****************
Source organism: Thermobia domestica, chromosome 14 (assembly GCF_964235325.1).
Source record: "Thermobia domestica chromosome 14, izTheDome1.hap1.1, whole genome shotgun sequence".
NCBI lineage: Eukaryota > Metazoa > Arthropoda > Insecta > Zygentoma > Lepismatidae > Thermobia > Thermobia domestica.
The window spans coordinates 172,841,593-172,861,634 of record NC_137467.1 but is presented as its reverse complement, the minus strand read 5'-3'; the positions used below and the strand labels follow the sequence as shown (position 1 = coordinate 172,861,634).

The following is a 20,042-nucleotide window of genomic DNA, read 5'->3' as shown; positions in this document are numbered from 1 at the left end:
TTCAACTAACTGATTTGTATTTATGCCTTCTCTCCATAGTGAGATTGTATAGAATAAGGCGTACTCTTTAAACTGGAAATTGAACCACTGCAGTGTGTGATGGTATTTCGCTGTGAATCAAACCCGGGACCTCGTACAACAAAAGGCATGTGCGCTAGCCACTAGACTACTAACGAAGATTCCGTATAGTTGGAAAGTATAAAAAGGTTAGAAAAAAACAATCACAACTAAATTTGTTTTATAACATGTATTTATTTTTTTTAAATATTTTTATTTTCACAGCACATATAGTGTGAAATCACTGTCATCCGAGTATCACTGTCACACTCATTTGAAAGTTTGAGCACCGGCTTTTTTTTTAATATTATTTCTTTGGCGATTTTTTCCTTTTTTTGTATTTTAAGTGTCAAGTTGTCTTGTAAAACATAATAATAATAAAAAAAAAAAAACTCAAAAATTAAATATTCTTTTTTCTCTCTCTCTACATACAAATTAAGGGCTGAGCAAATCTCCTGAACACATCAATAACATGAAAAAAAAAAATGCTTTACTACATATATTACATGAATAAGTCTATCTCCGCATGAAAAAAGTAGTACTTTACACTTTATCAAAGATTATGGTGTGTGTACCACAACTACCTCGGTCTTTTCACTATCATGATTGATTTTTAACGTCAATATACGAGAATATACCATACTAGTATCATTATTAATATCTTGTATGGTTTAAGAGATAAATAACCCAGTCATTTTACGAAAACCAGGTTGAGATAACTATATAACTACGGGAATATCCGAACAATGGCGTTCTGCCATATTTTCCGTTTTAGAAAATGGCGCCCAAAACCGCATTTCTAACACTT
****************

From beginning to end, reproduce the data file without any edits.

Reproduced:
Source organism: Thermobia domestica, chromosome 14 (assembly GCF_964235325.1).
Source record: "Thermobia domestica chromosome 14, izTheDome1.hap1.1, whole genome shotgun sequence".
NCBI lineage: Eukaryota > Metazoa > Arthropoda > Insecta > Zygentoma > Lepismatidae > Thermobia > Thermobia domestica.
The window spans coordinates 172,841,593-172,861,634 of record NC_137467.1 but is presented as its reverse complement, the minus strand read 5'-3'; the positions used below and the strand labels follow the sequence as shown (position 1 = coordinate 172,861,634).

The following is a 20,042-nucleotide window of genomic DNA, read 5'->3' as shown; positions in this document are numbered from 1 at the left end:
TTCAACTAACTGATTTGTATTTATGCCTTCTCTCCATAGTGAGATTGTATAGAATAAGGCGTACTCTTTAAACTGGAAATTGAACCACTGCAGTGTGTGATGGTATTTCGCTGTGAATCAAACCCGGGACCTCGTACAACAAAAGGCATGTGCGCTAGCCACTAGACTACTAACGAAGATTCCGTATAGTTGGAAAGTATAAAAAGGTTAGAAAAAAACAATCACAACTAAATTTGTTTTATAACATGTATTTATTTTTTTTAAATATTTTTATTTTCACAGCACATATAGTGTGAAATCACTGTCATCCGAGTATCACTGTCACACTCATTTGAAAGTTTGAGCACCGGCTTTTTTTTTAATATTATTTCTTTGGCGATTTTTTCCTTTTTTTGTATTTTAAGTGTCAAGTTGTCTTGTAAAACATAATAATAATAAAAAAAAAAAAACTCAAAAATTAAATATTCTTTTTTCTCTCTCTCTACATACAAATTAAGGGCTGAGCAAATCTCCTGAACACATCAATAACATGAAAAAAAAAAATGCTTTACTACATATATTACATGAATAAGTCTATCTCCGCATGAAAAAAGTAGTACTTTACACTTTATCAAAGATTATGGTGTGTGTACCACAACTACCTCGGTCTTTTCACTATCATGATTGATTTTTAACGTCAATATACGAGAATATACCATACTAGTATCATTATTAATATCTTGTATGGTTTAAGAGATAAATAACCCAGTCATTTTACGAAAACCAGGTTGAGATAACTATATAACTACGGGAATATCCGAACAATGGCGTTCTGCCATATTTTCCGTTTTAGAAAATGGCGCCCAAAACCGCATTTCTAACACTT